The Great Gatsby is a 1925 novel written by F. Scott Fitzgerald that follows a cast of characters living in the fictional town of West Egg on prosperous Long Island in the summer of 1922. The story primarily concerns the young and mysterious millionaire Jay Gatsby and his quixotic passion and obsession for the beautiful former debutante Daisy Buchanan. The Great Gatsby explores themes of decadence, idealism, resistance to change, social upheaval, and excess, creating a portrait of the Jazz Age or the Roaring Twenties that has been described as a cautionary tale regarding the American Dream.
There is something so pleasing about stacks of completed paintings. Nothing makes me happier than seeing the results of months of work...and months of joy. At times I feel discouraged when it seems I do so much but at the same time it feels like not much at all. And then, when I get to view all the work together, I get to see how far I've come. Several years ago I attended writing workshops thinking that I might focus on writing more than painting, and though I have written published articles and poetry, there was no giving up painting. I prefer to see the results of my labours. And the explosion of colour always gives me so much joy.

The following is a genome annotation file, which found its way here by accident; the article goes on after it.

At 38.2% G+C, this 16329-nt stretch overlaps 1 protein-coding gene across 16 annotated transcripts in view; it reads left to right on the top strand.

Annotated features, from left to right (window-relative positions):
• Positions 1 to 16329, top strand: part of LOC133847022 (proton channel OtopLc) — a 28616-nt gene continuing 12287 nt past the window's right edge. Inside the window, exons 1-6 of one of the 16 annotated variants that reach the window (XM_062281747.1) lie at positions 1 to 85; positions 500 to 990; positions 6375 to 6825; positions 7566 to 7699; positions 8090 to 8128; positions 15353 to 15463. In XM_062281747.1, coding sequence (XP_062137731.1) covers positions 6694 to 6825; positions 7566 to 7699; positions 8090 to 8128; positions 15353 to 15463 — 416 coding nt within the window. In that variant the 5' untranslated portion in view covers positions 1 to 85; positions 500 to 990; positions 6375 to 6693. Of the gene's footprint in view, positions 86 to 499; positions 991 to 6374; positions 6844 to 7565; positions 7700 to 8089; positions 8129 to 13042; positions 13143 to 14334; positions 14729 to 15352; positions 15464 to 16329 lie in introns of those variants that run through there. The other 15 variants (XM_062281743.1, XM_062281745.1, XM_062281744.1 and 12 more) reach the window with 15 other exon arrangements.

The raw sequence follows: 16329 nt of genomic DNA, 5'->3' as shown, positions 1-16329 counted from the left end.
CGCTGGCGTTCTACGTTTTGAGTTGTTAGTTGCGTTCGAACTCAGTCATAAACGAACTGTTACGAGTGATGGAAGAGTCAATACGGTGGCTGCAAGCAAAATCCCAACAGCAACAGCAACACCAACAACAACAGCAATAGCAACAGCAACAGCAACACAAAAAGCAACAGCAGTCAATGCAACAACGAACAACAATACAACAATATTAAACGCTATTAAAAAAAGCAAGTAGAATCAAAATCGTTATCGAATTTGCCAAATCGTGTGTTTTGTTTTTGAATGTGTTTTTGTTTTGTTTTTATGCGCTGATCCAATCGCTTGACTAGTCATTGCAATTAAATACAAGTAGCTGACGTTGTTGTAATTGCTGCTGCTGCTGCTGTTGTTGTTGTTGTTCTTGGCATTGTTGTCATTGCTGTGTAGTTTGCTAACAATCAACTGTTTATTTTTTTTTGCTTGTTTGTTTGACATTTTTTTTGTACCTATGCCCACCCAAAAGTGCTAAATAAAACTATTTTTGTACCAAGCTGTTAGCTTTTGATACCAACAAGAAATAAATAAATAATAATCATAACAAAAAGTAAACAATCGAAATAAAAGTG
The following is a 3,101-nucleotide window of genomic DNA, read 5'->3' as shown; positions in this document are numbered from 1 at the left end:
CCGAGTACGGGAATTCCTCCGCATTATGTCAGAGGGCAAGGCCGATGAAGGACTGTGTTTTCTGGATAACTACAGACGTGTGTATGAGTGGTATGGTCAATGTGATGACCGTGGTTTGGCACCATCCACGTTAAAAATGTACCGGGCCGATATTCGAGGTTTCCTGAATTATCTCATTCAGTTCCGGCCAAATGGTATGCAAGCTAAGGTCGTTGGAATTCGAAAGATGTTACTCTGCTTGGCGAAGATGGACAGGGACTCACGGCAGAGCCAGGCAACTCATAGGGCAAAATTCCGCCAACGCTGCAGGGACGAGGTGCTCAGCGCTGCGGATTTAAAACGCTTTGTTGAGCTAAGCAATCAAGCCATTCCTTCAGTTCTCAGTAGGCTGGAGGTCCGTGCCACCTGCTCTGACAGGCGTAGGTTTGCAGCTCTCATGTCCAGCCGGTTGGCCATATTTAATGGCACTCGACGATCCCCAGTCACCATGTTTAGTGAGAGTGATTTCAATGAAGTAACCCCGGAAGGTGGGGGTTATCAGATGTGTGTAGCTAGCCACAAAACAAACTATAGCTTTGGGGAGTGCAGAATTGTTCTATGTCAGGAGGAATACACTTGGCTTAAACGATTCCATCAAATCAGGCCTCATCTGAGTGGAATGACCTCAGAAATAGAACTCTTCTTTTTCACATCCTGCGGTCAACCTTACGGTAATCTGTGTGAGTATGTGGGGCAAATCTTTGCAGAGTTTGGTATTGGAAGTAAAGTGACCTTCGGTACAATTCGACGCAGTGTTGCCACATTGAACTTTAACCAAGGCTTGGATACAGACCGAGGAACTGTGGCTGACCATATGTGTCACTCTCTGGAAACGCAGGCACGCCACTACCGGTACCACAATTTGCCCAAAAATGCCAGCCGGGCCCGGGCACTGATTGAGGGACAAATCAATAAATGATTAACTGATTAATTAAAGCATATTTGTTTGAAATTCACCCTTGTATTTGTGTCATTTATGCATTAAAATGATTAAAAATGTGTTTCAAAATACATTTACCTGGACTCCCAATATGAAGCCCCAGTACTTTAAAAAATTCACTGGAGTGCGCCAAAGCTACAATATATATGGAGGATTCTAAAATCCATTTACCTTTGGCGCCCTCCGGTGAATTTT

AIRdirondack Art Project
Alberta (above) +